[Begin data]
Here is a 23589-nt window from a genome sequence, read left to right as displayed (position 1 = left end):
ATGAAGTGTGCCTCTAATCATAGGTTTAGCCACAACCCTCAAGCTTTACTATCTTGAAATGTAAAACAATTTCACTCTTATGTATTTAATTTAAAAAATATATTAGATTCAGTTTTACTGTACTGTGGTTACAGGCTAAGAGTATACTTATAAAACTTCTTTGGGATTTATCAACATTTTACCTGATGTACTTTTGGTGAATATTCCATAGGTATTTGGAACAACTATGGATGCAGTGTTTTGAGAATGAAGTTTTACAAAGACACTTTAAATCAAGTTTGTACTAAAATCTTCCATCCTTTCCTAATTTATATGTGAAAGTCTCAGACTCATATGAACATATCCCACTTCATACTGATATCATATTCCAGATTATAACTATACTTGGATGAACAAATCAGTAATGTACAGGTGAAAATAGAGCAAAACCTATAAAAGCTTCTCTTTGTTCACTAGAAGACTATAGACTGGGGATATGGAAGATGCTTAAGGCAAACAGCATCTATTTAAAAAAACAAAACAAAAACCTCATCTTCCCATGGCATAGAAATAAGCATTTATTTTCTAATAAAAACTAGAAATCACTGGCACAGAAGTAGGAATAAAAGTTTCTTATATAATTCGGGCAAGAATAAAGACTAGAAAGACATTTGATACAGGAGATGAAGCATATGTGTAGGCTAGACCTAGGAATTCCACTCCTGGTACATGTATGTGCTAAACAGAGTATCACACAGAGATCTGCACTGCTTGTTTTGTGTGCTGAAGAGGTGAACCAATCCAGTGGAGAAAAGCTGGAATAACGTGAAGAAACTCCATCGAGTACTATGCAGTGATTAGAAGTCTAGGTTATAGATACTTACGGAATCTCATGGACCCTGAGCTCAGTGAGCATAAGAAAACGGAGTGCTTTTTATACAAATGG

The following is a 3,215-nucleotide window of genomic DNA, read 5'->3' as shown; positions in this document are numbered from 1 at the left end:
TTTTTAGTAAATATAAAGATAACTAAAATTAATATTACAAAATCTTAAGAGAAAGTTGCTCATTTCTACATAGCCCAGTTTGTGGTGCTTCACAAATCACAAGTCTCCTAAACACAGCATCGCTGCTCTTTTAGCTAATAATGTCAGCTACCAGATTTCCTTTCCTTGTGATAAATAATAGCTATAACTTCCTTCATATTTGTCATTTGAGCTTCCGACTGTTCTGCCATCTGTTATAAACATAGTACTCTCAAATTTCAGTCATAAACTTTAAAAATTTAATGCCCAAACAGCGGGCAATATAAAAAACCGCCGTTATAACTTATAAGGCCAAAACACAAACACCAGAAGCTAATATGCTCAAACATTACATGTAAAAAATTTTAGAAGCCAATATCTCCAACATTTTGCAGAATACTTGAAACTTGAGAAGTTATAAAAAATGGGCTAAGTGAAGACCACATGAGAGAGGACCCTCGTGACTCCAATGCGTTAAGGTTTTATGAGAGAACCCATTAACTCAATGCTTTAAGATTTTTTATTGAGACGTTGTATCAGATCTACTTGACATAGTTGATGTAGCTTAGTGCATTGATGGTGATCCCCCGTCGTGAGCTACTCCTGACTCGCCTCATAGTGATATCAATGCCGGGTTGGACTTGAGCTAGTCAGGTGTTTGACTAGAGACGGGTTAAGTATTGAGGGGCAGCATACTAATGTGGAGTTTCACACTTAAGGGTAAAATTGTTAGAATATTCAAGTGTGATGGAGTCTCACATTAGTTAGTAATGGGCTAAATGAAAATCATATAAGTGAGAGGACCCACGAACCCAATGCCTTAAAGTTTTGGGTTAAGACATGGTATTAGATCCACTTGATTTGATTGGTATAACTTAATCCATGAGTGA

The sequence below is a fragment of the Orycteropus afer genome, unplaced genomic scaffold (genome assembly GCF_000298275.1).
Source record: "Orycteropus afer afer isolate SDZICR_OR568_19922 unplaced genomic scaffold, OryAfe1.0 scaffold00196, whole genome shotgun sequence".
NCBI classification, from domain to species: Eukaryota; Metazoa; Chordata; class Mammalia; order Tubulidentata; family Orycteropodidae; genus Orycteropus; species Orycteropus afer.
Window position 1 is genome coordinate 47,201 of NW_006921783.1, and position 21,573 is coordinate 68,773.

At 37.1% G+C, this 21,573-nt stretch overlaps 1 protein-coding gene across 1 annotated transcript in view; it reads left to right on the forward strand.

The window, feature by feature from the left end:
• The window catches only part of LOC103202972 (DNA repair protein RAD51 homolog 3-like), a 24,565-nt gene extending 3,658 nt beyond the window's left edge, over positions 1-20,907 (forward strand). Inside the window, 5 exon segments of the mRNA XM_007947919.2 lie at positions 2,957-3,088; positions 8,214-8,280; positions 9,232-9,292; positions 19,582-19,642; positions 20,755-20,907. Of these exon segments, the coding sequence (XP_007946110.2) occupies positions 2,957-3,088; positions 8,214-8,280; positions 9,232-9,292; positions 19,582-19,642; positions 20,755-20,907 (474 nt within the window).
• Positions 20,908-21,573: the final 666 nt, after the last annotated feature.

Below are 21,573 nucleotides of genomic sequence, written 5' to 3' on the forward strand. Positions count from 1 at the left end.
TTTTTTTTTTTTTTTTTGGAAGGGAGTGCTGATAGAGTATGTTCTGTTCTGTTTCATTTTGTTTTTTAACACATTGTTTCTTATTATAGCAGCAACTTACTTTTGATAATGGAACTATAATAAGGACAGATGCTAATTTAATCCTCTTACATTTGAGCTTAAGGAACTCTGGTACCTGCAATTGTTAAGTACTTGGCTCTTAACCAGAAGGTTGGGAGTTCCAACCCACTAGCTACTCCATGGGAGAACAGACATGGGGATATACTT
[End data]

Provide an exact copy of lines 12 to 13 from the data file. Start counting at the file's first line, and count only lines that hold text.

• Positions 20,908-21,573: the final 666 nt, after the last annotated feature.

Below are 21,573 nucleotides of genomic sequence, written 5' to 3' on the forward strand. Positions count from 1 at the left end.